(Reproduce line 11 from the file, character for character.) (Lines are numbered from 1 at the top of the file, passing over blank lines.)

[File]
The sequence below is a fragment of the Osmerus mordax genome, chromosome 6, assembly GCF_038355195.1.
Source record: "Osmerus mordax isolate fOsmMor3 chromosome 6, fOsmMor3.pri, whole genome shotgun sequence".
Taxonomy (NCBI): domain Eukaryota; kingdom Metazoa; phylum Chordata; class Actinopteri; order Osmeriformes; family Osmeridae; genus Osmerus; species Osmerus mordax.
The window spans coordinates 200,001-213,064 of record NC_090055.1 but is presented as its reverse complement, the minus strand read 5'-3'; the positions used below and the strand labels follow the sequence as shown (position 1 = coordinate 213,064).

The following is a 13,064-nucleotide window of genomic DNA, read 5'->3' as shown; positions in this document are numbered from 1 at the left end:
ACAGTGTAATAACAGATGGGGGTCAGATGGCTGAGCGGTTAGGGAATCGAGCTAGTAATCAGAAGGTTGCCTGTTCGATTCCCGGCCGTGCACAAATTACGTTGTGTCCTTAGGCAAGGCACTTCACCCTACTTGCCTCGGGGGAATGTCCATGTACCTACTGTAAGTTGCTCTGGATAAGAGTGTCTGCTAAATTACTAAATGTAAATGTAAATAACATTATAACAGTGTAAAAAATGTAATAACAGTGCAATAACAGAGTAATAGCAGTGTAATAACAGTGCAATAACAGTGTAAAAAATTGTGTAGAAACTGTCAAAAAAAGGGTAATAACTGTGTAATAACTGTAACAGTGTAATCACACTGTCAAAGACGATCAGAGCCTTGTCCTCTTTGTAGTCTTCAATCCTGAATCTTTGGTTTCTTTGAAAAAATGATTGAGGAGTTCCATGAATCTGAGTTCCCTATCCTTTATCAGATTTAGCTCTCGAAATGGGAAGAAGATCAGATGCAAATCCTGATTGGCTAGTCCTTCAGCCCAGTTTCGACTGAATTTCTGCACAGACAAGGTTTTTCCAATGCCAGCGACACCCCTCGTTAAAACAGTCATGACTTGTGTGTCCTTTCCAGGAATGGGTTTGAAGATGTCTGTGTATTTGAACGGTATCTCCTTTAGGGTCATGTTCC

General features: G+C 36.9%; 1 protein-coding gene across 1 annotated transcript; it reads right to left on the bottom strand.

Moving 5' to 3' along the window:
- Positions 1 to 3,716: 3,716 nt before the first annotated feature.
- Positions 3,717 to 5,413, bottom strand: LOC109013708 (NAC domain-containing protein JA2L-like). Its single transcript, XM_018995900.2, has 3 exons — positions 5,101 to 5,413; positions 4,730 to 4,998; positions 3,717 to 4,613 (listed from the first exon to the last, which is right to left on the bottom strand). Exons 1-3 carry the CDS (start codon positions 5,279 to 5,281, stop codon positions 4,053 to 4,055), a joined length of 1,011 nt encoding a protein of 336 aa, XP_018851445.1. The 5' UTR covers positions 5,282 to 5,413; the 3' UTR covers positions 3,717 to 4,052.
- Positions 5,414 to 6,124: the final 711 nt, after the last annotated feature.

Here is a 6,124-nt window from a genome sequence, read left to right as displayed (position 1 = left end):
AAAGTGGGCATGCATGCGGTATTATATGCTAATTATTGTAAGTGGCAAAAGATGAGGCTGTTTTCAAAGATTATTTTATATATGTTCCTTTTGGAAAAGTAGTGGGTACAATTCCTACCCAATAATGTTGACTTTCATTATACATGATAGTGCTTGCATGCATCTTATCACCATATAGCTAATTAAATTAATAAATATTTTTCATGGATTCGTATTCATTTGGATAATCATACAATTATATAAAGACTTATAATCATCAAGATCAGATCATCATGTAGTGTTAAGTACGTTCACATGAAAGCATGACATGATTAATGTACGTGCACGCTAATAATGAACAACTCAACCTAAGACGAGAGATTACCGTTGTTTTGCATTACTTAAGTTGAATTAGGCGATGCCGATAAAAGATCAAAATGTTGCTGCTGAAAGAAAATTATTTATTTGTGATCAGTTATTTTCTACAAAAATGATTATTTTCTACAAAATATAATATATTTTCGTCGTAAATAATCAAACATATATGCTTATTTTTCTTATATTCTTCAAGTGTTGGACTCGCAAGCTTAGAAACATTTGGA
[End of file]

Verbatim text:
- Positions 5,414 to 6,124: the final 711 nt, after the last annotated feature.